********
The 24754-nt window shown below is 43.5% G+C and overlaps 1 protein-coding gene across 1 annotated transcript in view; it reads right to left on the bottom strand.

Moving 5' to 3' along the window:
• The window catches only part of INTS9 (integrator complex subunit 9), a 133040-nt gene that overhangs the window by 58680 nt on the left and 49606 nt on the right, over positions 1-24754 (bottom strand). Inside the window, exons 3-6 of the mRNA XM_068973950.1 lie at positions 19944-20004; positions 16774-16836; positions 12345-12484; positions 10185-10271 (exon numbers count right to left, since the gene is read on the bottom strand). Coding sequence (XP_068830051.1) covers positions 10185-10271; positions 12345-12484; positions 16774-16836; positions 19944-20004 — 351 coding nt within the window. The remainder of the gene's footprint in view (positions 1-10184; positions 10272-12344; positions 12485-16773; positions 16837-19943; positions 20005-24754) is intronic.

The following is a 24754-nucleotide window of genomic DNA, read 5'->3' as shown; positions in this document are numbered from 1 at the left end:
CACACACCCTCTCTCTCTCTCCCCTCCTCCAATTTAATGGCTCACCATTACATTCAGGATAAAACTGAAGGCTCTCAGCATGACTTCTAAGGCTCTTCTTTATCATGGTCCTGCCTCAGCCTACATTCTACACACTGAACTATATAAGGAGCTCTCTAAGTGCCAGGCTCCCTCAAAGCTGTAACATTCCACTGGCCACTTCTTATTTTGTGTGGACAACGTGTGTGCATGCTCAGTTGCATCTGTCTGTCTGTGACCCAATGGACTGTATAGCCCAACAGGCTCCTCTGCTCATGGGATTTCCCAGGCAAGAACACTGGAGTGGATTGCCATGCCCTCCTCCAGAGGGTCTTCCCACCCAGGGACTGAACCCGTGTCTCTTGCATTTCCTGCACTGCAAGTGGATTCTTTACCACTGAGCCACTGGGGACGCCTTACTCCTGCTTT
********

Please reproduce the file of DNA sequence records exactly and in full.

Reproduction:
The 24754-nt window shown below is 43.5% G+C and overlaps 1 protein-coding gene across 1 annotated transcript in view; it reads right to left on the bottom strand.

Moving 5' to 3' along the window:
• The window catches only part of INTS9 (integrator complex subunit 9), a 133040-nt gene that overhangs the window by 58680 nt on the left and 49606 nt on the right, over positions 1-24754 (bottom strand). Inside the window, exons 3-6 of the mRNA XM_068973950.1 lie at positions 19944-20004; positions 16774-16836; positions 12345-12484; positions 10185-10271 (exon numbers count right to left, since the gene is read on the bottom strand). Coding sequence (XP_068830051.1) covers positions 10185-10271; positions 12345-12484; positions 16774-16836; positions 19944-20004 — 351 coding nt within the window. The remainder of the gene's footprint in view (positions 1-10184; positions 10272-12344; positions 12485-16773; positions 16837-19943; positions 20005-24754) is intronic.

The following is a 24754-nucleotide window of genomic DNA, read 5'->3' as shown; positions in this document are numbered from 1 at the left end:
CACACACCCTCTCTCTCTCTCCCCTCCTCCAATTTAATGGCTCACCATTACATTCAGGATAAAACTGAAGGCTCTCAGCATGACTTCTAAGGCTCTTCTTTATCATGGTCCTGCCTCAGCCTACATTCTACACACTGAACTATATAAGGAGCTCTCTAAGTGCCAGGCTCCCTCAAAGCTGTAACATTCCACTGGCCACTTCTTATTTTGTGTGGACAACGTGTGTGCATGCTCAGTTGCATCTGTCTGTCTGTGACCCAATGGACTGTATAGCCCAACAGGCTCCTCTGCTCATGGGATTTCCCAGGCAAGAACACTGGAGTGGATTGCCATGCCCTCCTCCAGAGGGTCTTCCCACCCAGGGACTGAACCCGTGTCTCTTGCATTTCCTGCACTGCAAGTGGATTCTTTACCACTGAGCCACTGGGGACGCCTTACTCCTGCTTT